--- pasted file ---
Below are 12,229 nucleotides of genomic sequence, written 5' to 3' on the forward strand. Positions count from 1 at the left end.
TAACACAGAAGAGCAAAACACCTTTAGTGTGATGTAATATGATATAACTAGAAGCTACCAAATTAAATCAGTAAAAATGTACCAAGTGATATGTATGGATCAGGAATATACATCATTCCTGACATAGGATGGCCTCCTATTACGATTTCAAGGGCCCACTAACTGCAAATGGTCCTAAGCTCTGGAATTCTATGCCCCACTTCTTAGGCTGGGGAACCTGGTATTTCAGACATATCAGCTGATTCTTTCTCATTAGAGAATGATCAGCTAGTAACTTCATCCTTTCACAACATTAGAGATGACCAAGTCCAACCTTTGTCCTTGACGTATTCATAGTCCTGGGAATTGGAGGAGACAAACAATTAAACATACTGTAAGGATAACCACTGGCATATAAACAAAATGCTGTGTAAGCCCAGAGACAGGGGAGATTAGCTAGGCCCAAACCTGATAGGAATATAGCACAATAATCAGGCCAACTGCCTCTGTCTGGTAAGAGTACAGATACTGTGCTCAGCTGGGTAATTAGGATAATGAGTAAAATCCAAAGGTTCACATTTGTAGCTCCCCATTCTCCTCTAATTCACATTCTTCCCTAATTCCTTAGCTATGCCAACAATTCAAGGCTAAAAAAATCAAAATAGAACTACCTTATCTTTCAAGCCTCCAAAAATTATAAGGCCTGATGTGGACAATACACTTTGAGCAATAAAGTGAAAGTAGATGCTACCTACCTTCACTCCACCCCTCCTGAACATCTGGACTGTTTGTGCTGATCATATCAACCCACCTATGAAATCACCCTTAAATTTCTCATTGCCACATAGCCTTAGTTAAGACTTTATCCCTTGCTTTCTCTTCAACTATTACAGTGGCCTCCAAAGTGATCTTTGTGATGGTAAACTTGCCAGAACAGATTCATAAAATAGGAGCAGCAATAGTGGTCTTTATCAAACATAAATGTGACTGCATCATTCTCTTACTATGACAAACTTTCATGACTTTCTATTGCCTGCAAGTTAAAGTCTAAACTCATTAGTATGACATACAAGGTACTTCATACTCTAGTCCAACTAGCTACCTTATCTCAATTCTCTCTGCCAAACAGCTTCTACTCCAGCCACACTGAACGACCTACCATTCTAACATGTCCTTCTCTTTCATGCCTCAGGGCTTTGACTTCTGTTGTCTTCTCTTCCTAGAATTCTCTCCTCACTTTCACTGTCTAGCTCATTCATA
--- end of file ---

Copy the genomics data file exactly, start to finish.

Below are 12,229 nucleotides of genomic sequence, written 5' to 3' on the forward strand. Positions count from 1 at the left end.
TAACACAGAAGAGCAAAACACCTTTAGTGTGATGTAATATGATATAACTAGAAGCTACCAAATTAAATCAGTAAAAATGTACCAAGTGATATGTATGGATCAGGAATATACATCATTCCTGACATAGGATGGCCTCCTATTACGATTTCAAGGGCCCACTAACTGCAAATGGTCCTAAGCTCTGGAATTCTATGCCCCACTTCTTAGGCTGGGGAACCTGGTATTTCAGACATATCAGCTGATTCTTTCTCATTAGAGAATGATCAGCTAGTAACTTCATCCTTTCACAACATTAGAGATGACCAAGTCCAACCTTTGTCCTTGACGTATTCATAGTCCTGGGAATTGGAGGAGACAAACAATTAAACATACTGTAAGGATAACCACTGGCATATAAACAAAATGCTGTGTAAGCCCAGAGACAGGGGAGATTAGCTAGGCCCAAACCTGATAGGAATATAGCACAATAATCAGGCCAACTGCCTCTGTCTGGTAAGAGTACAGATACTGTGCTCAGCTGGGTAATTAGGATAATGAGTAAAATCCAAAGGTTCACATTTGTAGCTCCCCATTCTCCTCTAATTCACATTCTTCCCTAATTCCTTAGCTATGCCAACAATTCAAGGCTAAAAAAATCAAAATAGAACTACCTTATCTTTCAAGCCTCCAAAAATTATAAGGCCTGATGTGGACAATACACTTTGAGCAATAAAGTGAAAGTAGATGCTACCTACCTTCACTCCACCCCTCCTGAACATCTGGACTGTTTGTGCTGATCATATCAACCCACCTATGAAATCACCCTTAAATTTCTCATTGCCACATAGCCTTAGTTAAGACTTTATCCCTTGCTTTCTCTTCAACTATTACAGTGGCCTCCAAAGTGATCTTTGTGATGGTAAACTTGCCAGAACAGATTCATAAAATAGGAGCAGCAATAGTGGTCTTTATCAAACATAAATGTGACTGCATCATTCTCTTACTATGACAAACTTTCATGACTTTCTATTGCCTGCAAGTTAAAGTCTAAACTCATTAGTATGACATACAAGGTACTTCATACTCTAGTCCAACTAGCTACCTTATCTCAATTCTCTCTGCCAAACAGCTTCTACTCCAGCCACACTGAACGACCTACCATTCTAACATGTCCTTCTCTTTCATGCCTCAGGGCTTTGACTTCTGTTGTCTTCTCTTCCTAGAATTCTCTCCTCACTTTCACTGTCTAGCTCATTCATA